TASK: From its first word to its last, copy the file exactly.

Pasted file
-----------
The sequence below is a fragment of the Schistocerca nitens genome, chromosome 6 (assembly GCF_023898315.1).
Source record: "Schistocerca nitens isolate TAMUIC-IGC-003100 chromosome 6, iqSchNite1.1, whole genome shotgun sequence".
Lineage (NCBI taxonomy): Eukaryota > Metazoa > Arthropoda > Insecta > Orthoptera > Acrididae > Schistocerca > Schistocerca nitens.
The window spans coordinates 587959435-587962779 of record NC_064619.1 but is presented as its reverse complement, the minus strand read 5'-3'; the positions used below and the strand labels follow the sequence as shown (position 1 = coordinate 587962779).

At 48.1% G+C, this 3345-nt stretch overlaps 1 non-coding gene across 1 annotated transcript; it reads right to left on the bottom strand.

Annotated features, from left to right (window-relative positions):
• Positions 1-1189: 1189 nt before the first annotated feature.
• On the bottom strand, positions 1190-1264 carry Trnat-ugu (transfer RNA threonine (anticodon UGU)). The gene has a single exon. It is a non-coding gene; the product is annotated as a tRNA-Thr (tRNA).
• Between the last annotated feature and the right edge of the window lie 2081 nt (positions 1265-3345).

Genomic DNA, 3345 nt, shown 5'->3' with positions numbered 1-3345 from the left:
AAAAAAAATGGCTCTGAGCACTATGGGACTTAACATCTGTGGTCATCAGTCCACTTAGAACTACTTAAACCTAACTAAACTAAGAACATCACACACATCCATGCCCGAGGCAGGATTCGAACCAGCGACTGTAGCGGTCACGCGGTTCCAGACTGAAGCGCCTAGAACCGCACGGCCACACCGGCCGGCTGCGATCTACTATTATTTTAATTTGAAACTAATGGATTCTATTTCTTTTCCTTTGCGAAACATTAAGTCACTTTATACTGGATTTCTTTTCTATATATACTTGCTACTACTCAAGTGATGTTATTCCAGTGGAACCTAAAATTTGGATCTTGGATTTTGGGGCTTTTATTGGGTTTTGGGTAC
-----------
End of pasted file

The sequence below is a fragment of the Schistocerca nitens genome, chromosome 6 (assembly GCF_023898315.1).
Source record: "Schistocerca nitens isolate TAMUIC-IGC-003100 chromosome 6, iqSchNite1.1, whole genome shotgun sequence".
Lineage (NCBI taxonomy): Eukaryota > Metazoa > Arthropoda > Insecta > Orthoptera > Acrididae > Schistocerca > Schistocerca nitens.
The window spans coordinates 587959435-587962779 of record NC_064619.1 but is presented as its reverse complement, the minus strand read 5'-3'; the positions used below and the strand labels follow the sequence as shown (position 1 = coordinate 587962779).

At 48.1% G+C, this 3345-nt stretch overlaps 1 non-coding gene across 1 annotated transcript; it reads right to left on the bottom strand.

Annotated features, from left to right (window-relative positions):
• Positions 1-1189: 1189 nt before the first annotated feature.
• On the bottom strand, positions 1190-1264 carry Trnat-ugu (transfer RNA threonine (anticodon UGU)). The gene has a single exon. It is a non-coding gene; the product is annotated as a tRNA-Thr (tRNA).
• Between the last annotated feature and the right edge of the window lie 2081 nt (positions 1265-3345).

Genomic DNA, 3345 nt, shown 5'->3' with positions numbered 1-3345 from the left:
AAAAAAAATGGCTCTGAGCACTATGGGACTTAACATCTGTGGTCATCAGTCCACTTAGAACTACTTAAACCTAACTAAACTAAGAACATCACACACATCCATGCCCGAGGCAGGATTCGAACCAGCGACTGTAGCGGTCACGCGGTTCCAGACTGAAGCGCCTAGAACCGCACGGCCACACCGGCCGGCTGCGATCTACTATTATTTTAATTTGAAACTAATGGATTCTATTTCTTTTCCTTTGCGAAACATTAAGTCACTTTATACTGGATTTCTTTTCTATATATACTTGCTACTACTCAAGTGATGTTATTCCAGTGGAACCTAAAATTTGGATCTTGGATTTTGGGGCTTTTATTGGGTTTTGGGTAC